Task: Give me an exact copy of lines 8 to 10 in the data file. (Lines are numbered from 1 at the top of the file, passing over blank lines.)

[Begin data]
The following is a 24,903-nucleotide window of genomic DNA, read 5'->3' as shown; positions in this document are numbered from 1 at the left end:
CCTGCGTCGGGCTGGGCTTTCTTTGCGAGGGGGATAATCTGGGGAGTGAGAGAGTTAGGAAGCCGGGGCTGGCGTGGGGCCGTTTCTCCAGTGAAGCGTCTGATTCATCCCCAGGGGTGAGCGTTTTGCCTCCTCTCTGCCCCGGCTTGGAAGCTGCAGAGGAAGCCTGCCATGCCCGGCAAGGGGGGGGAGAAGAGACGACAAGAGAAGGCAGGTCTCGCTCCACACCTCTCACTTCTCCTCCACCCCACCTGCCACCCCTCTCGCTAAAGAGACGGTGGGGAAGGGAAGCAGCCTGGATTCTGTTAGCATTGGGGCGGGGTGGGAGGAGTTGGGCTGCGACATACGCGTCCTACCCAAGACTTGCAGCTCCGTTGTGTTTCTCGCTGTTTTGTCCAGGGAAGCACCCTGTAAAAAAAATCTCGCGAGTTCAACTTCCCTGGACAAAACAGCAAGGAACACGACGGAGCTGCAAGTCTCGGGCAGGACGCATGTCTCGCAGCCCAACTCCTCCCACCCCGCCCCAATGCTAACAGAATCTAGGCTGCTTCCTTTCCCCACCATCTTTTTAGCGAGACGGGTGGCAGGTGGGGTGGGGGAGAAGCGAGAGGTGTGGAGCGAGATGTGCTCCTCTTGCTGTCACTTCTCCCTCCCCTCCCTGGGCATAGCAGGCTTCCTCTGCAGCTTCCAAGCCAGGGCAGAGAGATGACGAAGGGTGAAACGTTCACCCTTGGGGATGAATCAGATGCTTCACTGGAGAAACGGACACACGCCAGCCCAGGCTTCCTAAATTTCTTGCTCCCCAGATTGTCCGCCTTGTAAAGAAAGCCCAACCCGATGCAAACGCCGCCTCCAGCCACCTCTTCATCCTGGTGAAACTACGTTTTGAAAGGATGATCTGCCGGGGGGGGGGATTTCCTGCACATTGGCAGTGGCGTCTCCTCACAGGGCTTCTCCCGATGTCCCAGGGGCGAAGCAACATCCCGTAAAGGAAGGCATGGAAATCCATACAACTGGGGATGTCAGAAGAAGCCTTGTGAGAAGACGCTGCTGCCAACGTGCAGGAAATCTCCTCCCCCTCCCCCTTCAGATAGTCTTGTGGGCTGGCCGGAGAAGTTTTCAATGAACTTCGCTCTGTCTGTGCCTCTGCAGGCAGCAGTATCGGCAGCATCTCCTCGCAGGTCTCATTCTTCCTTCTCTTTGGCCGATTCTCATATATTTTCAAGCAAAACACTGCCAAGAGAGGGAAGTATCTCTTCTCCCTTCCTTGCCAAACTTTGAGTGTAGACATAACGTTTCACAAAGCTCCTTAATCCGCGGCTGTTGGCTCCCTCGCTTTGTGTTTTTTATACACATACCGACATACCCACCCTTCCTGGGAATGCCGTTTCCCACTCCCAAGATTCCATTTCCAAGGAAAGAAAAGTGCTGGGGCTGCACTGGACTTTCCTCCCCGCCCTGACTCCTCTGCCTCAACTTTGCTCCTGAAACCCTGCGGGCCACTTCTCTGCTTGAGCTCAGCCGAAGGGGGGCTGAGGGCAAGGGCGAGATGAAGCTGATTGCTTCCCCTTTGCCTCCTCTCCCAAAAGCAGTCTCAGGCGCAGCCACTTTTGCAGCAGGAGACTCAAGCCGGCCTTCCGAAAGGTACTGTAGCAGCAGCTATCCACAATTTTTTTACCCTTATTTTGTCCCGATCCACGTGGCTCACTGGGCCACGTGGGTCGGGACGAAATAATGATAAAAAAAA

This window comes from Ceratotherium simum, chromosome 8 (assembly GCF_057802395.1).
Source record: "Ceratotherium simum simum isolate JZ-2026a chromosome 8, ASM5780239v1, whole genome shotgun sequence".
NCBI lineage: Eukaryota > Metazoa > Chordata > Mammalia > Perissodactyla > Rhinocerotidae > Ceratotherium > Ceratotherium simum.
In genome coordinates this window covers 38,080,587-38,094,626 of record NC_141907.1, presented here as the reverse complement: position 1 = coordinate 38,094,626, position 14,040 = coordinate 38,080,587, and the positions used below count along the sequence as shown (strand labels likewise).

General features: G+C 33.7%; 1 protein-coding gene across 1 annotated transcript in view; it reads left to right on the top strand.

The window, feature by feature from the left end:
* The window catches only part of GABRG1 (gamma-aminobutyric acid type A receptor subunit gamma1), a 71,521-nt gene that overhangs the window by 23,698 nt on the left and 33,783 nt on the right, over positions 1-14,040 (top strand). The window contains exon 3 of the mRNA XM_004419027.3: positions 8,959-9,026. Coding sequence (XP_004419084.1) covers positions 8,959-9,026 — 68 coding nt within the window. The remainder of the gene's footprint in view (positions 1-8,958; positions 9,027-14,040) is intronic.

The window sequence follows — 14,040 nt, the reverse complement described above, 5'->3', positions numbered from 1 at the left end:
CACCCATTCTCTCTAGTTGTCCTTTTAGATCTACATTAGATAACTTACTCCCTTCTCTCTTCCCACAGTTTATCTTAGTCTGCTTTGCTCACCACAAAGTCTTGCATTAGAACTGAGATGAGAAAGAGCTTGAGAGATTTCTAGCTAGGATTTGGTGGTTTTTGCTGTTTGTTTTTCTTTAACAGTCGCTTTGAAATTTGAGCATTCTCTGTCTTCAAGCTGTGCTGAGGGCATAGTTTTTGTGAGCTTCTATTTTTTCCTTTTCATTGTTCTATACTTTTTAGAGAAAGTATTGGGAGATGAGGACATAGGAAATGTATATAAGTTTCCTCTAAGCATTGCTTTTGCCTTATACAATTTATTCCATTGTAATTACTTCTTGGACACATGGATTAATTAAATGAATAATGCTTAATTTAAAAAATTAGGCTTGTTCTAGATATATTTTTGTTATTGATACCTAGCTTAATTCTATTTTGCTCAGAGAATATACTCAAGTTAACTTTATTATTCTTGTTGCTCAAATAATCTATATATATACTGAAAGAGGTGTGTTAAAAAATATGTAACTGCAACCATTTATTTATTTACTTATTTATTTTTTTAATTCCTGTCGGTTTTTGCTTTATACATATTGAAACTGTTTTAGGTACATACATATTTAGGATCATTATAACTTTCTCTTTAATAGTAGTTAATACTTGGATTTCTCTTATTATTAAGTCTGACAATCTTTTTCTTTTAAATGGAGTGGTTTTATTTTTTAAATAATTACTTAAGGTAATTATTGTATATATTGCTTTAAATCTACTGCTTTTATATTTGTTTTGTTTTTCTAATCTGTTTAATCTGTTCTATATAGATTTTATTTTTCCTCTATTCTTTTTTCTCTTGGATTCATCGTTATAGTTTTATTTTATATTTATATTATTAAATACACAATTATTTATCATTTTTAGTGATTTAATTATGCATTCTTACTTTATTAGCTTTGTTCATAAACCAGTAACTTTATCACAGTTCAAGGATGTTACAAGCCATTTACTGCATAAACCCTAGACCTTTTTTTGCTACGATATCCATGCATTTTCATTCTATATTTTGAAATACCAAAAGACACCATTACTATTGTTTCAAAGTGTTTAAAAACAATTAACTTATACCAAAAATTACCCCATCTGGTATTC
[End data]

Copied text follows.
The window, feature by feature from the left end:
* The window catches only part of GABRG1 (gamma-aminobutyric acid type A receptor subunit gamma1), a 71,521-nt gene that overhangs the window by 23,698 nt on the left and 33,783 nt on the right, over positions 1-14,040 (top strand). The window contains exon 3 of the mRNA XM_004419027.3: positions 8,959-9,026. Coding sequence (XP_004419084.1) covers positions 8,959-9,026 — 68 coding nt within the window. The remainder of the gene's footprint in view (positions 1-8,958; positions 9,027-14,040) is intronic.

The window sequence follows — 14,040 nt, the reverse complement described above, 5'->3', positions numbered from 1 at the left end: